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Alex Winston: Finding Authenticity

Winston’s journey in finding herself and creating authentic and honest music has not been easy, but it has allowed her to grow into who she is today.
Winston’s journey in finding herself and creating authentic and honest music has not been easy, but it has allowed her to grow into who she is today. By Courtesy of Salter Goodson
By Emerson L. Giese, Contributing Writer

Alex Winston has had a life full of music. From growing up singing and playing the guitar, to watching her dad play the drums, the singer-songwriter and multi-instrumentalist started getting familiar with the music industry at a young age.

“It was important for him to have that available to me early,” she said in an interview with The Harvard Crimson. She got her first guitar when she was seven, so, in being surrounded by it, there was no room for it to even be a dream, “it was just all I knew.”

After getting her first guitar, she further immersed herself in the world of music, starting voice lessons from the age of ten and then writing her own music at 15. Now, at the age of 36, Winston’s focus has shifted elsewhere.

“I play a lot of instruments poorly,” she said, mainly prioritizing writing lyrics and being a vocalist.

Having grown up around music, Winston has developed a unique style and thus an appreciation for “unique female voices,” along with somewhat unoriginal lyrics written in an original way. Her admiration for femininity in music and the unique ways in which similar feminine experiences can be portrayed through music is translated into her own music.

She uses the example of Kathleen Edwards. “She says things that are just so simple, but so smart in the way that she phrases them, and just so well put. I never would have formed that sentence that way.”

The uniqueness of female voices plays a part in how she chooses to portray herself and the style she has found works best for herself.

At 17, she knew she wasn’t going to go to college, instead, she was going to do music full-time.

“I knew then that that was my path,” she said.

She started working with producers in Detroit at that time, but she was only doing what the producers wanted her to do. She was signed to labels fairly young, which created, “more pressure and more expectation,” she said.

“Your ego gets in the way, too. I wanted to prove myself as a writer,”she added. “I ended up kind of veering off and getting lost in the whole, ‘who does everyone else want me to be?’ and I lost sight of what made me happy in the first place,”she said, describing how she felt at the time.

Alongside this, the industry has not been easy on Winston.

“I’ve had some tough moments with being signed to labels or feeling like I’m compromising who I am to make other people happy,” she said. “Right now, there’s no pressure on me. I’m just doing whatever I want, and it’s just like really freeing.”

Her musical journey had many ups and downs. Winston has found it challenging to separate her worth from her success in music and she has faced challenges, like being dropped by labels and struggling to find herself and who she is in her music. Now, “I’m enjoying this,” she said, “I’m being authentically myself.”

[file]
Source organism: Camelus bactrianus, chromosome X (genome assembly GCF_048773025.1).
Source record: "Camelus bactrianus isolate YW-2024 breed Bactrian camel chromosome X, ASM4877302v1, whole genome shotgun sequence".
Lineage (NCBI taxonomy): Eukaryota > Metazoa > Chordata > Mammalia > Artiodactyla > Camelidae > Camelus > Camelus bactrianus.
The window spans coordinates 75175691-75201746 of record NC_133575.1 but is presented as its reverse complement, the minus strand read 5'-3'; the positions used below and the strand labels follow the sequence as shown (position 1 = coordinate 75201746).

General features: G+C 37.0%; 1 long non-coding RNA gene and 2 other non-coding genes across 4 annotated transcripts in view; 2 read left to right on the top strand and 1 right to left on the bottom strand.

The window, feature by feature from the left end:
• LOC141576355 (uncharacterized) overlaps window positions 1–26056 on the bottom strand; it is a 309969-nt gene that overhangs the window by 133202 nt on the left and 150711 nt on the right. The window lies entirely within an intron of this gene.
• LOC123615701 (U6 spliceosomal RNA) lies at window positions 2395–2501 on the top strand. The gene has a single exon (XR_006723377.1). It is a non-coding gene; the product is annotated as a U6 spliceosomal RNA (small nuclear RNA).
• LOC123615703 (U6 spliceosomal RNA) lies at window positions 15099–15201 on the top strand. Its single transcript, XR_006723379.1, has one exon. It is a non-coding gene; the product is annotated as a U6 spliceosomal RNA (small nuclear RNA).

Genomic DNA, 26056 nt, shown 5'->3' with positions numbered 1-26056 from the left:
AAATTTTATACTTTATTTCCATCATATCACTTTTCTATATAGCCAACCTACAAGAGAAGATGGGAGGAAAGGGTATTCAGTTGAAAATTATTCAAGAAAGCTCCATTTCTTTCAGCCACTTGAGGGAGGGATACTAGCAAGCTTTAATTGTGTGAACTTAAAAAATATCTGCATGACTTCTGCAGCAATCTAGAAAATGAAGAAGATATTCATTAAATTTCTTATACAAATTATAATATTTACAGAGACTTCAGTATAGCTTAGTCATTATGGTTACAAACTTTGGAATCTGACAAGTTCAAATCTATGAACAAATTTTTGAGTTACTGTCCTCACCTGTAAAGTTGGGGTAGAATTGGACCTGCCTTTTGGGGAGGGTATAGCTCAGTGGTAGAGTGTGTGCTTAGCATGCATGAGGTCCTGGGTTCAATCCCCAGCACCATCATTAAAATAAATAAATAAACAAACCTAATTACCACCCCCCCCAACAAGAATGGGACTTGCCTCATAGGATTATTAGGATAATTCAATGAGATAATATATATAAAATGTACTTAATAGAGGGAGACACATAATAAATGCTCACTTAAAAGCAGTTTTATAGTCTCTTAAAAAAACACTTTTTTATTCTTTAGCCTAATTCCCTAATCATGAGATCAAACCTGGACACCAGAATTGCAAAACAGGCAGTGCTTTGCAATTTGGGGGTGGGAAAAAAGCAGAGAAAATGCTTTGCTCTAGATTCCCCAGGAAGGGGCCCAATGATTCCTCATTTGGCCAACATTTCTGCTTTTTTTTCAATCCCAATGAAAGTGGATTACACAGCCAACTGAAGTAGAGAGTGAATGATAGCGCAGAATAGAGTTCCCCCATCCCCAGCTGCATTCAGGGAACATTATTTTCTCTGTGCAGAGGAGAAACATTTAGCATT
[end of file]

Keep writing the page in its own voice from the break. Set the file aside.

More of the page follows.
Even though, as she said, she “Benjamin Buttoned,” signing to major labels early on then afterward falling back into independent music production, she found that her trajectory has been a learning experience that she is very grateful for. It has shown her how her love for music surpasses all obstacles.

Winston is currently completely independent. She is not signed to a label which has allowed her to have fun with her music, as seen in the creativity found in her most recent release, “Where My Cowboys At?”

Winston released the track accompanied by a unique music video that establishes her new position as an independent singer-songwriter. The song itself, she said, specifically the “cowboys” included in it, are “referencing the past.”

“In the song I’m talking about just different phases of my life, like some I’m more proud of than others.”

While spending a lot of time in her aforementioned past at a local dive bar, Alex recounted the feelings that inspired the song’s themes.

“I spent a lot of time at this local dive bar and sometimes I felt like one of those zombies like sometimes I'm like, This can't this phase cannot last forever. And so those were the zombies were kind of there to represent just kind of shadow versions of myself and different versions from the past,” Winston said.

Winston has a huge appreciation for all of her friends in the music industry, showing support for their success and being grateful when they share that spotlight with her as well. She shows a specific appreciation for women in the industry, not only uplifting her friends already in the industry, but also working to support women making their way into it.

“I like working with young female artists,” she said, “I’ve been there. I get it. It’s cool to see the industry shifting in a lot of positive ways for women. I would like to be somewhat of a support to younger female artists.”

Winston’s journey in finding herself and creating authentic and honest music has not been easy, but it has allowed her to grow into who she is today.

“It’s all worth it,” she said, “I think. I hope.”

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